Economic losses resulting from natural disasters increased from USD75.5 Billion in the 1960s to USD659.9 Billion in the 1990s (IPCC AR4, 2007 - Working Group II, Section 126.96.36.199). Insured losses have also increased, and “the dominant signal is of significant increase in the values of exposure” (IPCC AR4, 2007 - Working Group II, Section 188.8.131.52). Furthermore, the IPCC states that “failure to adjust for time-variant economic factors yields loss amounts that are not directly comparable and a pronounced upward trend for purely economic reasons.” As an example,the recent “trend” in hurricane losses for the coastal United States becomes indistinguishable when normalized by inflation and population density (Pielke et al., 2008).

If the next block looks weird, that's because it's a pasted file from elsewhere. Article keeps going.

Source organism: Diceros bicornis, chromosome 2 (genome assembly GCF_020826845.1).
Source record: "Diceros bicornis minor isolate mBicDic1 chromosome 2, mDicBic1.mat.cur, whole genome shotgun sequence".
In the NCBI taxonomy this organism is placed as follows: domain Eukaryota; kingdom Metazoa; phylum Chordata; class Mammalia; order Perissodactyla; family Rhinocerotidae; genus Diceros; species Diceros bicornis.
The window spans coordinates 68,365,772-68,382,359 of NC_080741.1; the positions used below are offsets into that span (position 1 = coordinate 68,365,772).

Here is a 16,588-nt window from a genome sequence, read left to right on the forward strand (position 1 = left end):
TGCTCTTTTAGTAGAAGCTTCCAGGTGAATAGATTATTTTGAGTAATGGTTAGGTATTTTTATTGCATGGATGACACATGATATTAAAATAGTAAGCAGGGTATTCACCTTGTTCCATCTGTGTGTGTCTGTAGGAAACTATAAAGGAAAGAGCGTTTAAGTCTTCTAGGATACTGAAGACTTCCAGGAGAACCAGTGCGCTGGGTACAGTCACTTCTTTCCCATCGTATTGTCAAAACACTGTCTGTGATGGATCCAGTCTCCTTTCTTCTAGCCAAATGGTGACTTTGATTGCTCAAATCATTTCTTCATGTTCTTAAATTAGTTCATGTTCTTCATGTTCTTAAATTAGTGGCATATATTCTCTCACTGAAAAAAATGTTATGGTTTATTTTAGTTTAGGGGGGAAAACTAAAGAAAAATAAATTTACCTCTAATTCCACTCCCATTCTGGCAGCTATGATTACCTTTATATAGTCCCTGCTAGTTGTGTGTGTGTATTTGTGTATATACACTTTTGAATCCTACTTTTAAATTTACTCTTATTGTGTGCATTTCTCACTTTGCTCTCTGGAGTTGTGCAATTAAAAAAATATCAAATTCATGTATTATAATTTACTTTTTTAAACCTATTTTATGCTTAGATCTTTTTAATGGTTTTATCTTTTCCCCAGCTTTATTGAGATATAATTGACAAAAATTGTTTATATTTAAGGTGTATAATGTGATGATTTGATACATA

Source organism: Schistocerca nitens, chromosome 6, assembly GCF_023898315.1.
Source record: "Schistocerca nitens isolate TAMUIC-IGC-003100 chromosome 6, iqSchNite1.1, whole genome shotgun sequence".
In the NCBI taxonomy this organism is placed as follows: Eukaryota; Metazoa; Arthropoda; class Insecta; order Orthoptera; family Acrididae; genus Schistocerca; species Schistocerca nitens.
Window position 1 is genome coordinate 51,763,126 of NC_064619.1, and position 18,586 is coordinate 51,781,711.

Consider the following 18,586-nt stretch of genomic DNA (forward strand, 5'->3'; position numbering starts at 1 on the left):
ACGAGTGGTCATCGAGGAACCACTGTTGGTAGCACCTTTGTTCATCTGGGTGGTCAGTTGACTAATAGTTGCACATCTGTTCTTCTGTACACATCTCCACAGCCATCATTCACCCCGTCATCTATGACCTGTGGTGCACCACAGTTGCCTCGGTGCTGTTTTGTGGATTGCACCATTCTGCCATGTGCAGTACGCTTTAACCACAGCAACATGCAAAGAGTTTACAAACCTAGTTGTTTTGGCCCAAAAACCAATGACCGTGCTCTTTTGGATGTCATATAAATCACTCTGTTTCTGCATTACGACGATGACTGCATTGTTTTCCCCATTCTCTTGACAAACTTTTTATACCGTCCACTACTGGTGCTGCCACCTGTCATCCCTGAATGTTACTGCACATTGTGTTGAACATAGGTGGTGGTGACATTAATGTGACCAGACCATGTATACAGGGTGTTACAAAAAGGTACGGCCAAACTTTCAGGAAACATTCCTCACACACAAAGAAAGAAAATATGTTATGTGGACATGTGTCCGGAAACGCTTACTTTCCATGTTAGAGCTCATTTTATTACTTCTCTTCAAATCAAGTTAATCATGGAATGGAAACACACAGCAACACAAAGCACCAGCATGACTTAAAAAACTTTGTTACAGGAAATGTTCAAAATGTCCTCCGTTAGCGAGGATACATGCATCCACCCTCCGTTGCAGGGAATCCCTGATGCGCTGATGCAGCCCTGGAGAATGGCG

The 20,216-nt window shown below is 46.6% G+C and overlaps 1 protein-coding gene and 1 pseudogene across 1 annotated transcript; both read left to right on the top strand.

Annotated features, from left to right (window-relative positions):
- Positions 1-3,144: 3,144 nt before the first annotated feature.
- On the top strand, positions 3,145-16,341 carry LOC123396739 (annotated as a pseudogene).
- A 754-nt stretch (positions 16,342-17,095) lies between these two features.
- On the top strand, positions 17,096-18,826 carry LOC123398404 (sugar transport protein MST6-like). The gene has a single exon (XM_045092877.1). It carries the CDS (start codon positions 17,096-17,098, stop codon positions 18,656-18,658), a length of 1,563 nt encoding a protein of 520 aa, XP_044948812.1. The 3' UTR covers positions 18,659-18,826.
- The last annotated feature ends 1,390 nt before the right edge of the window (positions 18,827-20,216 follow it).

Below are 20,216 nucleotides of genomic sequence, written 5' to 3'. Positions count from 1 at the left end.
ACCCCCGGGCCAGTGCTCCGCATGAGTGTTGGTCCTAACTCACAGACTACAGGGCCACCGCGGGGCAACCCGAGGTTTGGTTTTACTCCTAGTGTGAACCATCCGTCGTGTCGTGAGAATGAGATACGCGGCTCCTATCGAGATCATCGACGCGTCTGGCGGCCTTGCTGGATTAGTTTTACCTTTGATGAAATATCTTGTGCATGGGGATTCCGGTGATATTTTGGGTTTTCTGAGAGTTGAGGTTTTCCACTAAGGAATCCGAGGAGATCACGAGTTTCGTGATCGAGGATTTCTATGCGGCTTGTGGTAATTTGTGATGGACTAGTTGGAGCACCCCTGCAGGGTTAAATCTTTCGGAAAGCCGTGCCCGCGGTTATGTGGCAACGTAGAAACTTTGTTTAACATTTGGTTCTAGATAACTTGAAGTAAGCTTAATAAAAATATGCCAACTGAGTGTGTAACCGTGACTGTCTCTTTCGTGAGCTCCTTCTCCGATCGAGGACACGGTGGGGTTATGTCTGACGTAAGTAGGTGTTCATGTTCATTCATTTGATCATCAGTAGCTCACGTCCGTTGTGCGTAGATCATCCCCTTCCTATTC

The IPCC identifies a number of possible adaptation measures for the hazards posed by global warming. Such measures again include the development and improvement of codes and standards for wind and flood resilience in vulnerable areas. This is especially important for developing countries where over 95 percent of weather-related fatalities occur. Land use strategies again are identified for flood-prone areas to shift unnecessary development to less vulnerable areas or to improve flood control measures where such developments exist. Such resilience measures can help to curtail long-term weather and climate losses under global warming.
The coastal flood threat is particularly acute under global warming, and emphasizes the need for a flood risk transfer strategy that is actuarially sound and also meets the complex network of regional, physical, economic and political constraints in force for such areas.